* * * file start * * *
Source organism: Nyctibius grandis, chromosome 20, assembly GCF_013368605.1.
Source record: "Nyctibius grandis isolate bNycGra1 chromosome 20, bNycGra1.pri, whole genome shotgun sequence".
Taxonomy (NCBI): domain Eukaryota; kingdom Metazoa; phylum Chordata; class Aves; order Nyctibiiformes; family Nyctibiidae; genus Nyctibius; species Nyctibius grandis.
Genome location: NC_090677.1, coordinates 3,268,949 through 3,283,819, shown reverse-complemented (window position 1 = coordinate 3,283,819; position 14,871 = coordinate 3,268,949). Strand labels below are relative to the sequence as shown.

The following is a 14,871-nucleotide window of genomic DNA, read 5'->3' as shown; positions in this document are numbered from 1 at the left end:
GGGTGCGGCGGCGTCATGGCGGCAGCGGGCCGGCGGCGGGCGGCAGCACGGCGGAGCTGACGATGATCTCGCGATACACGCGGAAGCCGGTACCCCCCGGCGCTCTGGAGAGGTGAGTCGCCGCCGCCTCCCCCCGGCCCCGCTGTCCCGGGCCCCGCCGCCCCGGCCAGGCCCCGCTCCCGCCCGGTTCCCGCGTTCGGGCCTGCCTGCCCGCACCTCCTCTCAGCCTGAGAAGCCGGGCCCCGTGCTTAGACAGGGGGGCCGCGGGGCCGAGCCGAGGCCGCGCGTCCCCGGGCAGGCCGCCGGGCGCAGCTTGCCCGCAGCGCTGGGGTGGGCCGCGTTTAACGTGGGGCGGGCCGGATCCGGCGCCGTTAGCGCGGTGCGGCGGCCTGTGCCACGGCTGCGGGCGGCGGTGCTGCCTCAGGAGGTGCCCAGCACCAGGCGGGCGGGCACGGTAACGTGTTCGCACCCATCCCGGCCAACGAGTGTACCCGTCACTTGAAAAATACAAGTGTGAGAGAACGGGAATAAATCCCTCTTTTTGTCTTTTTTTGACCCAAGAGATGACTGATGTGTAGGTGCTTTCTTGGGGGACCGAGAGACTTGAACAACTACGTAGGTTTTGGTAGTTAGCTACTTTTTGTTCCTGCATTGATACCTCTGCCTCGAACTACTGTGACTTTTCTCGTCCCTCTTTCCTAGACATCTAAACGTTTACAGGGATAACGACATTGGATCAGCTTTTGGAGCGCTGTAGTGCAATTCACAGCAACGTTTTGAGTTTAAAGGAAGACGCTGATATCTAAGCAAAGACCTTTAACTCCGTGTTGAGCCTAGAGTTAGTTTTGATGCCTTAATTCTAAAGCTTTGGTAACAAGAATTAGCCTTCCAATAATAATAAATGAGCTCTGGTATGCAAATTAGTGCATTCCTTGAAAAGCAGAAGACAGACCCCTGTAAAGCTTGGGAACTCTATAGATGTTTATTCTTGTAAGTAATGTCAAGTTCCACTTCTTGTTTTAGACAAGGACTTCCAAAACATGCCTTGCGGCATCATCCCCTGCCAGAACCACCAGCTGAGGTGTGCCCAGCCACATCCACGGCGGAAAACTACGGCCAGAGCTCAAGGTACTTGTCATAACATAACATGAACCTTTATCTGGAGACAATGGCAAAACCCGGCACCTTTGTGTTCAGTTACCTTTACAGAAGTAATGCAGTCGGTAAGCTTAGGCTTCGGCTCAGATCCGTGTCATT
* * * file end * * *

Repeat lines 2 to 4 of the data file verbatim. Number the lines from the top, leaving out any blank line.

Source record: "Nyctibius grandis isolate bNycGra1 chromosome 20, bNycGra1.pri, whole genome shotgun sequence".
Taxonomy (NCBI): domain Eukaryota; kingdom Metazoa; phylum Chordata; class Aves; order Nyctibiiformes; family Nyctibiidae; genus Nyctibius; species Nyctibius grandis.
Genome location: NC_090677.1, coordinates 3,268,949 through 3,283,819, shown reverse-complemented (window position 1 = coordinate 3,283,819; position 14,871 = coordinate 3,268,949). Strand labels below are relative to the sequence as shown.